Perfecting Your Leadership Qualities

Perfecting Your Leadership Qualities - Perfecting Your...

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Perfecting Your Leadership Qualities by Kathy Simmons Leonard Ravenhill in "The Last Days Newsletter" tells a thought-provoking story. A group of tourists in a quaint village approached an elderly man sitting beside a fence. In an effort to learn more about the history of the city, one snobbish tourist asked the old man, "Were any great men born in this village?" The old man replied, "Nope, only babies." And so it is with leaders in the workplace. Although they have several qualities in common (and their ultimate success depends on how finely-tuned these are) nobody is born with perfect leadership ability. Furthermore developing these skills is unquestionably difficult, which explains why there is a multitude of managers in Corporate America; few of which can honestly be called leaders. To be a true leader requires deep commitment. You cannot complacently wait for insight to hit you unexpectedly. Rather, you must intently observe effective leaders, along with doing a considerable amount of personal research on the topic. You’re off to a good start with reading this article! The results of your focused efforts, of course, will pay off in spades. Your staff will benefit tremendously. After all, they deserve a great leader, don’t they? Your company will reap the rewards of having a team of employees whose efforts are maximized by a stellar leader. In addition, YOU will gain a great sense of accomplishment that comes from being a proactive leader. . .rather than a run-of-the-mill manager. Following these tips will have you well on your way for making the transition from manager to leader: Stick to the basics - and remain consistent! Leadership effectiveness is impossible without consistency. One group of managers I know constantly laments the way their departmental strategy changes depending on which management book their boss is currently reading. His intentions are good, and his flexibility is admirable. There is just one problem: his staff is thoroughly bewildered and virtually rendered ineffective by his incongruent style. One month, he is in a high recognition mode. The next month, he chooses a "crack the whip and make them work harder" mindset. Talk about confusion! Every leader has an approach that is unique to them. Don't change your personal style radically - after all, it got you in a leadership position. Modify the rough spots but take care not to confound your staff by displaying inconsistency. Your expectations, though subject to modification based on ever-changing business needs, should remain as constant as possible. The business world is confusing enough without you adding unwelcome surprises into the mix. Keep things simple and consistent.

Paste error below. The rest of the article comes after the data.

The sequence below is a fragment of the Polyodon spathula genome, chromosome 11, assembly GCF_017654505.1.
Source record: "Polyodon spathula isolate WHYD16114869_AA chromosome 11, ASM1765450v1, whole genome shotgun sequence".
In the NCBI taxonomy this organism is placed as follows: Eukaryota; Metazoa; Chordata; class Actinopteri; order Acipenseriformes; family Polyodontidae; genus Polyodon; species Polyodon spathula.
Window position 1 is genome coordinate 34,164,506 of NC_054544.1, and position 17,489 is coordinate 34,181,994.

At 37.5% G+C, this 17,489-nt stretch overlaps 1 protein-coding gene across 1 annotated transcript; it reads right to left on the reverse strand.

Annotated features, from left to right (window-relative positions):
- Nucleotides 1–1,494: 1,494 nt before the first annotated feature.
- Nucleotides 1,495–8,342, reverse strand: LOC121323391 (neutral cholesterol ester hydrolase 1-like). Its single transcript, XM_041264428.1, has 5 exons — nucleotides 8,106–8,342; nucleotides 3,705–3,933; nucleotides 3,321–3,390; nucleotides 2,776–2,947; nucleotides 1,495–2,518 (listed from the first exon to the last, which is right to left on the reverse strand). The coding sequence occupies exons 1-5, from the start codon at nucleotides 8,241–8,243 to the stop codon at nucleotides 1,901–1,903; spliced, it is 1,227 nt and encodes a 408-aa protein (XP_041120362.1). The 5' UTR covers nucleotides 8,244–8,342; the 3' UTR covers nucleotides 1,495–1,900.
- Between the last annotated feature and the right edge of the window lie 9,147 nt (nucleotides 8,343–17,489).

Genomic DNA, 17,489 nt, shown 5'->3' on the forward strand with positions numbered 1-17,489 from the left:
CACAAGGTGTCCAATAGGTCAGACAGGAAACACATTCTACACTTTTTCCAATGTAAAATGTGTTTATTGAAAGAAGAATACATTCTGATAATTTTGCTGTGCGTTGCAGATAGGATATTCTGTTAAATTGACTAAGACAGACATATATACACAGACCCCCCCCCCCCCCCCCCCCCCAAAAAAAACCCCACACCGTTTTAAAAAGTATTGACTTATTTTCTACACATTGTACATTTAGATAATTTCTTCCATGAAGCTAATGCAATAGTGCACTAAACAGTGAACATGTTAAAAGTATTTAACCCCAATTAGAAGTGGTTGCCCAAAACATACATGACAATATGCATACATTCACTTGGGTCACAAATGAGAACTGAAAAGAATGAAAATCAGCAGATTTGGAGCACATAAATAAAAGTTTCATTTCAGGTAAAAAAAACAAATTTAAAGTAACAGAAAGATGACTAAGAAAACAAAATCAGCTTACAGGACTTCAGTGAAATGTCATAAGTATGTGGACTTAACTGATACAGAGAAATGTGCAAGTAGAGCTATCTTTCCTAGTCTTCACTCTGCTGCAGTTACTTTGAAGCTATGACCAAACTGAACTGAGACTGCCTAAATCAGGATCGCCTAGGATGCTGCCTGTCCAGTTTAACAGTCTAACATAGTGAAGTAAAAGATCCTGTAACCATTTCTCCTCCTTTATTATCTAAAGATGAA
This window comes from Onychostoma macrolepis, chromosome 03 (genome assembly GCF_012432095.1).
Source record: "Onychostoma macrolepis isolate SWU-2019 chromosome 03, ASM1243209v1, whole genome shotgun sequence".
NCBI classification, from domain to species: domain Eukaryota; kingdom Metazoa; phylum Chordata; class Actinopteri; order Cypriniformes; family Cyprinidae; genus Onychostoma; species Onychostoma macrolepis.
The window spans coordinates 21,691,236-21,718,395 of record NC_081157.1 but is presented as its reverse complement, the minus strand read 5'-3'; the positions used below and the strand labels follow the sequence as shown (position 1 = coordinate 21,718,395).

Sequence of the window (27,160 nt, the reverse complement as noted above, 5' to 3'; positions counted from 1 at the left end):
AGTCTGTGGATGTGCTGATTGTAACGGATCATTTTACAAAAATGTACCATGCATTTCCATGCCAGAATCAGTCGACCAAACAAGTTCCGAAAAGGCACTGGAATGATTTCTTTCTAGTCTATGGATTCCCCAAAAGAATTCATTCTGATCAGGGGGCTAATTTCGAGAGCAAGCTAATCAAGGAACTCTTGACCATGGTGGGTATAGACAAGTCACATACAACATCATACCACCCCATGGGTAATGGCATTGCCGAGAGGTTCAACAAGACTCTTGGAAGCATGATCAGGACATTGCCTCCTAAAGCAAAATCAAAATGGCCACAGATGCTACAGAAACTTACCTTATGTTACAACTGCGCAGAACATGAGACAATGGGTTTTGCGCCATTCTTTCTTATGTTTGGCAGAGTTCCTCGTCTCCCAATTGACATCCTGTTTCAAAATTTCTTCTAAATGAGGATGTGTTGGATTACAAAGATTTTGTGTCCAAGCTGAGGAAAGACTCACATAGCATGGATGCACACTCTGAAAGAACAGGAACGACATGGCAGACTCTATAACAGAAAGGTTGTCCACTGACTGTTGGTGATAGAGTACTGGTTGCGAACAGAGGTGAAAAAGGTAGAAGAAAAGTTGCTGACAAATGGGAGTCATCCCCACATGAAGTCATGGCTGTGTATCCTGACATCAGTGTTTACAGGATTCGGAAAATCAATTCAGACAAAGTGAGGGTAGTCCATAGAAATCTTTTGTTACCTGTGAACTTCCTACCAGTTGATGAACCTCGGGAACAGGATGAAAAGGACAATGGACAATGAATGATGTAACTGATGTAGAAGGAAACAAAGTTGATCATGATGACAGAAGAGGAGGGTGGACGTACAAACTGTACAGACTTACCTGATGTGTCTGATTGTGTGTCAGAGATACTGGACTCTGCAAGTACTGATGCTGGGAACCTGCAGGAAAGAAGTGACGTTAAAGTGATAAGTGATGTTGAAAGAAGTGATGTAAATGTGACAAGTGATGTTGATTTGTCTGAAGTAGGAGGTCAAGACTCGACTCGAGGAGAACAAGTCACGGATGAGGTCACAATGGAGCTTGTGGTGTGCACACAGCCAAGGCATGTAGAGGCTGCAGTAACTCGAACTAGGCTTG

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  • Spring '14
  • Leaders

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